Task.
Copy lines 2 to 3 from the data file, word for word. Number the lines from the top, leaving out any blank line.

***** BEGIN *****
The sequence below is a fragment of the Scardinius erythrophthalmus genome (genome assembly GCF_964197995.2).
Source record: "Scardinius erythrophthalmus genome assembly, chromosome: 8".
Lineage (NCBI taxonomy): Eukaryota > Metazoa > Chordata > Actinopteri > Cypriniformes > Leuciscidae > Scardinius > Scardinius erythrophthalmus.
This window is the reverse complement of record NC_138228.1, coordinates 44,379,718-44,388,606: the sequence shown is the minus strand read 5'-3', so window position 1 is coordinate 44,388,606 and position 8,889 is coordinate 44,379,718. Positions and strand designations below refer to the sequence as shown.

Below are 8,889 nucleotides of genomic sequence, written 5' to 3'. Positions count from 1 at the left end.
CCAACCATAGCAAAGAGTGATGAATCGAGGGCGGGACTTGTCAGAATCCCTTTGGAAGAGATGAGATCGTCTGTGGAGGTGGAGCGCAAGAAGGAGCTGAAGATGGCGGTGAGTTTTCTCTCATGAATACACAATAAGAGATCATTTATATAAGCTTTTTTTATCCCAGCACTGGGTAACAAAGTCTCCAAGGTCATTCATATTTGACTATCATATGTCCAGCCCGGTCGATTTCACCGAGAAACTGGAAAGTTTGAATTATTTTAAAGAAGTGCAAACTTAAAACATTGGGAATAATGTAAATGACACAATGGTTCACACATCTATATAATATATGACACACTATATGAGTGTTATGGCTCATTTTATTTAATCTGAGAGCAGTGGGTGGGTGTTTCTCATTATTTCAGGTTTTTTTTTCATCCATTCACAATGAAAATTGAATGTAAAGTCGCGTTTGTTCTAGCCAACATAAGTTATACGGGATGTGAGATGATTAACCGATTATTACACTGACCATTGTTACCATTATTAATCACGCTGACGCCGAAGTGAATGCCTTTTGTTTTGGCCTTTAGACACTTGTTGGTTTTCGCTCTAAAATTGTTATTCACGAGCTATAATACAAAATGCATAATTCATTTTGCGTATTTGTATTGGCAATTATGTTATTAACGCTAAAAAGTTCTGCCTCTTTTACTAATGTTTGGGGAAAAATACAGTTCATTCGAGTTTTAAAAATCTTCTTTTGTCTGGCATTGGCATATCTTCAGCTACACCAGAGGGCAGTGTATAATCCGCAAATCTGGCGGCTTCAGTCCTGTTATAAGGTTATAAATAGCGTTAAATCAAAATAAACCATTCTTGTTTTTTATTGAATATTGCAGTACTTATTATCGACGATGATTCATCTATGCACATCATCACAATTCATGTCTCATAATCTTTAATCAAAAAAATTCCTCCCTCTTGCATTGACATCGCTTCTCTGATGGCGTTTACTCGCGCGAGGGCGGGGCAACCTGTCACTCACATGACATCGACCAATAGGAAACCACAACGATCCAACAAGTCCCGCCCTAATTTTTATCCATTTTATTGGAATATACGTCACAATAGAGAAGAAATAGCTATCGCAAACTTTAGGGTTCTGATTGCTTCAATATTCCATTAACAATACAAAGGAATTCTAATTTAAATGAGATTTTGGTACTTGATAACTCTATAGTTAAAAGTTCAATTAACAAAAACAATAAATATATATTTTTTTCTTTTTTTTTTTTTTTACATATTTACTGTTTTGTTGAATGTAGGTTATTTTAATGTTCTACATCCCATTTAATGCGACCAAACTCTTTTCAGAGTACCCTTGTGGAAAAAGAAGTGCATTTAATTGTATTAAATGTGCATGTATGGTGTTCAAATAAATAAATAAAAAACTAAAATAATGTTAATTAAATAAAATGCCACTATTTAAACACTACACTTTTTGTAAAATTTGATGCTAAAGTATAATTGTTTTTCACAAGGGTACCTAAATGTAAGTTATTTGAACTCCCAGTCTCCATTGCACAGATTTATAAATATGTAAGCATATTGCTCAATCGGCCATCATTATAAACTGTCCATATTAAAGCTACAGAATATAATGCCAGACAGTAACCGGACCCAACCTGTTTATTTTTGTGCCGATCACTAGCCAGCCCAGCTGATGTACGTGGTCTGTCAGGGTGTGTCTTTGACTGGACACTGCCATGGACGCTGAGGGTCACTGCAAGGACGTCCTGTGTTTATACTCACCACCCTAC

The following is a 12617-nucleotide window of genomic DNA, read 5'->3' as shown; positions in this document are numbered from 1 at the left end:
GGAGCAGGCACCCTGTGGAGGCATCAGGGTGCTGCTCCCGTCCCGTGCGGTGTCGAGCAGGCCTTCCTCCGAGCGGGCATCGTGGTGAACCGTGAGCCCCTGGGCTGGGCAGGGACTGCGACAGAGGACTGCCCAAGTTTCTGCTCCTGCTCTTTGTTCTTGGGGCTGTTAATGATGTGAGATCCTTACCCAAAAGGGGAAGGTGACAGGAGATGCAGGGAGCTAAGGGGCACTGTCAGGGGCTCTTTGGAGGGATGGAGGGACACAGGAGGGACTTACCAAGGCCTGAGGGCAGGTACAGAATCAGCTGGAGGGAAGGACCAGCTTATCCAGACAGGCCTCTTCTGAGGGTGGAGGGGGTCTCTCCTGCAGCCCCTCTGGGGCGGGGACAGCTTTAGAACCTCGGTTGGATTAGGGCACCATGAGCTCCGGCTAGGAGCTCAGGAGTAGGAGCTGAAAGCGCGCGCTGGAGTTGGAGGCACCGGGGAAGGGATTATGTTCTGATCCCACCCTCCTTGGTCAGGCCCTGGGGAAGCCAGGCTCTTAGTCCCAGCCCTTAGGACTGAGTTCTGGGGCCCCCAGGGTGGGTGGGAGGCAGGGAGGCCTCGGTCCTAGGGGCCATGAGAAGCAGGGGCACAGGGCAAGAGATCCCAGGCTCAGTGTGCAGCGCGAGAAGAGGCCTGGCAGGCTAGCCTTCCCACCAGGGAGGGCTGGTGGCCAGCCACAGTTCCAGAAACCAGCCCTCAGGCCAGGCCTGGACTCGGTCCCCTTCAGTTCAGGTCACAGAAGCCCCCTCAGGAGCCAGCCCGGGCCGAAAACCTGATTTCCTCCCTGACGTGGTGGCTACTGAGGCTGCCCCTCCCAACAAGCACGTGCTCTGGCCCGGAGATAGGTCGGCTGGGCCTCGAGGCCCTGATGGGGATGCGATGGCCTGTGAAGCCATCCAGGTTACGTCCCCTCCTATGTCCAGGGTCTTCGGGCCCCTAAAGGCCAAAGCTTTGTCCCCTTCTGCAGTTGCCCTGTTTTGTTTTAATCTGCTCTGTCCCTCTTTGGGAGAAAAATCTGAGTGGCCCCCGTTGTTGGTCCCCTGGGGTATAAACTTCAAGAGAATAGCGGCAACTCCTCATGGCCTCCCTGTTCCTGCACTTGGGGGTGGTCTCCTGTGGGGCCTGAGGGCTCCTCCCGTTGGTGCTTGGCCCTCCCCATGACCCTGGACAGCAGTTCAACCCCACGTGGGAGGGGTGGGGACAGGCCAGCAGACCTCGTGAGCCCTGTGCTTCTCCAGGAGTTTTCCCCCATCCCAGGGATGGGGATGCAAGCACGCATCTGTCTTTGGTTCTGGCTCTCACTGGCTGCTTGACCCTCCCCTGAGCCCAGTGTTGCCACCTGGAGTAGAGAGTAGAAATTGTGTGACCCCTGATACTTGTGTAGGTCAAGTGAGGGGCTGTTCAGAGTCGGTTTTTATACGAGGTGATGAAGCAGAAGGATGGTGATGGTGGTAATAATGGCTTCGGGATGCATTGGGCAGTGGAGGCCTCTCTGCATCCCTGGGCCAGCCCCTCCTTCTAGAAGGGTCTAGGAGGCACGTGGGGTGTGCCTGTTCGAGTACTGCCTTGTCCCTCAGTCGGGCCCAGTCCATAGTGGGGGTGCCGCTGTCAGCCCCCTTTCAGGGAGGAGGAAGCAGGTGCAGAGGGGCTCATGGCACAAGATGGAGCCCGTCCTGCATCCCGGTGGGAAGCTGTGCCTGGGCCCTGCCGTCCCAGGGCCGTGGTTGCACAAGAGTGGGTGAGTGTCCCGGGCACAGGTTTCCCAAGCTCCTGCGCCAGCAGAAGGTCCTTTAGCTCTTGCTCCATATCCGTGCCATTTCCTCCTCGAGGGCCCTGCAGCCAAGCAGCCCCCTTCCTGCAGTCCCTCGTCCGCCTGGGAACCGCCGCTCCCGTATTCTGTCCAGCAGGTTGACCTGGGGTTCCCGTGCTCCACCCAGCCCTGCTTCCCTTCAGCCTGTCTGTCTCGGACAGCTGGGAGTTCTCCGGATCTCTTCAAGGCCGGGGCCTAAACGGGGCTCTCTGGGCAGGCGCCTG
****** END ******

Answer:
Source record: "Scardinius erythrophthalmus genome assembly, chromosome: 8".
Lineage (NCBI taxonomy): Eukaryota > Metazoa > Chordata > Actinopteri > Cypriniformes > Leuciscidae > Scardinius > Scardinius erythrophthalmus.